The word “healthy” is used to describe foods, lifestyles, relationships, and body sizes, yet the definition of the term is not universal.
As a Registered Dietitian, when I first start working with my clients, they often start talking about their eating habits with phrases like, “I eat healthy foods, so I don’t know why I feel this way,” or “We eat healthy in our house, we never have ‘junk,’ so I’m not sure why I was diagnosed with *fill in the blank with every syndrome and chronic disease here*,” or “I’m really healthy, I exercise everyday no matter what and don’t eat carbs, but I have these stomach pains.”
This is why I say – “It’s important to note that striving for health will not necessarily yield health.”
Although we are under the assumption that we have 99% control over what happens to our bodies if we eat “healthy” and participate in “healthy” activities, this is not actually the case. In fact, according to the Centers for Disease Control, we have about a 25% ability to influence our health via “healthy” behaviors, but there are other determinants of health, including genetics, access to medical care, income, and gender that together, have a greater influence on our health than diet and exercise. As a Registered Dietitian, it’s my job to help people strive for health, but the work I do may not influence someone’s overall health if these other factors play a larger impact on the outcome.
With that in mind, I would like to redefine health by sharing what health is not.
Health and Body Size
Because our society is so strongly influenced by a culture of wellness, and health and striving for health is seen as a matter of morality, people will often feel shame when they receive a diagnosis of heart disease or Diabetes, for example, as if these diagnoses are based solely on what they eat or how often they exercise.
As a reminder, there is not one disease that only impacts people of size; you can be thin and unhealthy or fat and healthy and vice versa. There is also a strong notion that all bodies have the potential to be thin – and therefore healthy – if people engage in “healthy” eating and exercise behaviors.
What is true is that people have the ability to improve their health through nutrition and movement regardless of their body size.
Let me say it again for the folks in the back: Although the diet industry would have us believe otherwise (because their profits are fueled by our buy-in to the Seduction of the Thin Promise), we can improve our health status (based on metabolic health factors) without a change in our weight. And even if a smaller body suffered fewer health issues, we don’t currently have a way that is safe and effective to get people smaller and stay there.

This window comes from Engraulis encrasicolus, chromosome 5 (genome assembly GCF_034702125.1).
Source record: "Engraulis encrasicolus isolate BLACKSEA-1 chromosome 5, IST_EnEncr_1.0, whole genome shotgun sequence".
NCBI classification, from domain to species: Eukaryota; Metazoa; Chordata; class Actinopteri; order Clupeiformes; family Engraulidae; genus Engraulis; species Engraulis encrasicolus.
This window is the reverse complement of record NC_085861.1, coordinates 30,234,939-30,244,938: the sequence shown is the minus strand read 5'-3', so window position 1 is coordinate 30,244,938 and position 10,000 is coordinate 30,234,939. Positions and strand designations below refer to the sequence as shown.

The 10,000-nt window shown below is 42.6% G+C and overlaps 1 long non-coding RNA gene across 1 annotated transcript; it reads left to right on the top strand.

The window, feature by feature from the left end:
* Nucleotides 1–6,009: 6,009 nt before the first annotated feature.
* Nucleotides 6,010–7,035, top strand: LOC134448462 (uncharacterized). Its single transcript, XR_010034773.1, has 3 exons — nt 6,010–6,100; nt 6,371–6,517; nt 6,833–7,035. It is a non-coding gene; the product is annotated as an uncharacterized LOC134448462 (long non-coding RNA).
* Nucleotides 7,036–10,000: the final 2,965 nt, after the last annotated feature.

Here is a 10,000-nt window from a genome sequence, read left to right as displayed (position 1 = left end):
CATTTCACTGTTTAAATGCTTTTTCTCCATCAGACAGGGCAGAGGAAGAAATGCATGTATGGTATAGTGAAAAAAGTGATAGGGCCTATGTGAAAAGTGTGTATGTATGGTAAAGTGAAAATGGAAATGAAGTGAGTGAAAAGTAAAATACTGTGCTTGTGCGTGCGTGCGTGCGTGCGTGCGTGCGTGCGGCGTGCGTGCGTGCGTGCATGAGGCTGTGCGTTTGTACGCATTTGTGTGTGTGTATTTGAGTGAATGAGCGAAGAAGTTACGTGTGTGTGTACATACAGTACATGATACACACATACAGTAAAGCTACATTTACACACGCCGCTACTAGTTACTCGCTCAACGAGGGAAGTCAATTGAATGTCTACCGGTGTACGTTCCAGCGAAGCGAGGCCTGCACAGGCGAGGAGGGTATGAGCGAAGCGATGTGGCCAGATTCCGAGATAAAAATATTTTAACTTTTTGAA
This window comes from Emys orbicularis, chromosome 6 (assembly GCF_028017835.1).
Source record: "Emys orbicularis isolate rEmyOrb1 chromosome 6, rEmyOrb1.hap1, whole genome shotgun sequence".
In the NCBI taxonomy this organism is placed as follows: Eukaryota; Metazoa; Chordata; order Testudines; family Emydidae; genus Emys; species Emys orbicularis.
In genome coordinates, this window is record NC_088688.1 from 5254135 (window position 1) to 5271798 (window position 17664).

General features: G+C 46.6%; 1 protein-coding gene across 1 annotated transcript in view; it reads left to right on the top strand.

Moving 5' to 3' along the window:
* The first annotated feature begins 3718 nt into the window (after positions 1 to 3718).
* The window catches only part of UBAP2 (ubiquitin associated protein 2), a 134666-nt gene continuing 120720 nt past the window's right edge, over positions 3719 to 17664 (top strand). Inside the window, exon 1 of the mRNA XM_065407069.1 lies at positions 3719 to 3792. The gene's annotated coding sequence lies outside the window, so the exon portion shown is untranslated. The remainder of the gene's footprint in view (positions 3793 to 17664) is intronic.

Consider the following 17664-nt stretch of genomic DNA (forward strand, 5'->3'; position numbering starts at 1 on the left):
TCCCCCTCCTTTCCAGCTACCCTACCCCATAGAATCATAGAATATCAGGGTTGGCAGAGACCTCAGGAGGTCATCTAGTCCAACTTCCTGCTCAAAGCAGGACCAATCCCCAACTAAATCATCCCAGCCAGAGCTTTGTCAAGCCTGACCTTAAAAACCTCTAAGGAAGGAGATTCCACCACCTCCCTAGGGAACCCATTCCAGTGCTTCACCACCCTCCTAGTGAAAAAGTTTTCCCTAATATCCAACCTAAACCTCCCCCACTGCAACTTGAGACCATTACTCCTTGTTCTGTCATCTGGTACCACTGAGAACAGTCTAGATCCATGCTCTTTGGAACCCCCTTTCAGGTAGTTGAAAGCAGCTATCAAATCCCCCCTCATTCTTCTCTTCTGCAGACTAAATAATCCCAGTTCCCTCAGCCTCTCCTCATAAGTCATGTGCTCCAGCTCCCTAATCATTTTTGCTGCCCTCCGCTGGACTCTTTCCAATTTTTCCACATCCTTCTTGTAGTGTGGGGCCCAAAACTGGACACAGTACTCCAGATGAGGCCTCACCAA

Health and Thoughts and Behaviors
In order to avoid shame, compete with the other determinants of health, and try to shrink their bodies because of the false belief that body size is equivalent to health, some people will engage in disordered eating behaviors.
These behaviors can include yo-yo or chronic dieting, eliminating specific foods or food groups, skipping meals (ie intermittent fasting, restriction, ignoring hunger cues), participating in detoxes or cleanses, and experimenting with supplements and alternative therapies for weight loss.
When these behaviors don’t lead to the goal (and they won’t; the data shows that 88-95% of people who lose weight on diets gain it back within 3-5 years), body dissatisfaction, lower self-esteem, increased disordered eating behaviors, risk of a diagnosable eating disorder, and hopelessness ensues.
Health includes physical health, yes, but also encompasses social, emotional, occupational, environmental, and financial health. Health cannot be achieved if one of these categories is out of balance with the rest.
By this definition of health then, participating in weight loss behaviors which can result in a reduction of our mental health status, is, therefore, not healthy.
Health and Food
Food plays an integral part in our health. We need to eat for survival, and for some, the inclusion or exclusion of a food or food group is a matter of life or death. However, for the large majority of us, eating a varied diet of all foods – both work and fun foods – will not harm our health.
Foods that are deemed “healthy” may not be so for everyone, although it won’t impact their survival, it may leave them uncomfortable or sick.
For instance, cauliflower everything and celery juice are the latest darlings of the food fad world. Eating these foods may make someone feel good about their efforts to strive for health and they will tout the benefits to everyone and anyone who will listen. But cauliflower and celery juice are not healthy for everyone.
For someone with Irritable Bowel Syndrome, they may not be able to tolerate either food because they are known to trigger uncomfortable gastrointestinal symptoms if they are sensitive to fermentable carbohydrates called FODMAPs.
If they are striving for health, people with IBS would need to avoid these foods in order to feel healthy.
The Bottom Line
Food can play a role in our health but what we choose to eat is not the end-all, be-all of what makes us healthy.
Many factors, including how we view body sizes, food choices, and our thoughts and beliefs about food and body size in relation to health can lead to the demise of our health.
When we begin to remove morality around these topics and allow people to have body autonomy – to choose whether or not to strive for health – and live in peace without experiencing bias, more of us will experience what it truly means to be healthy.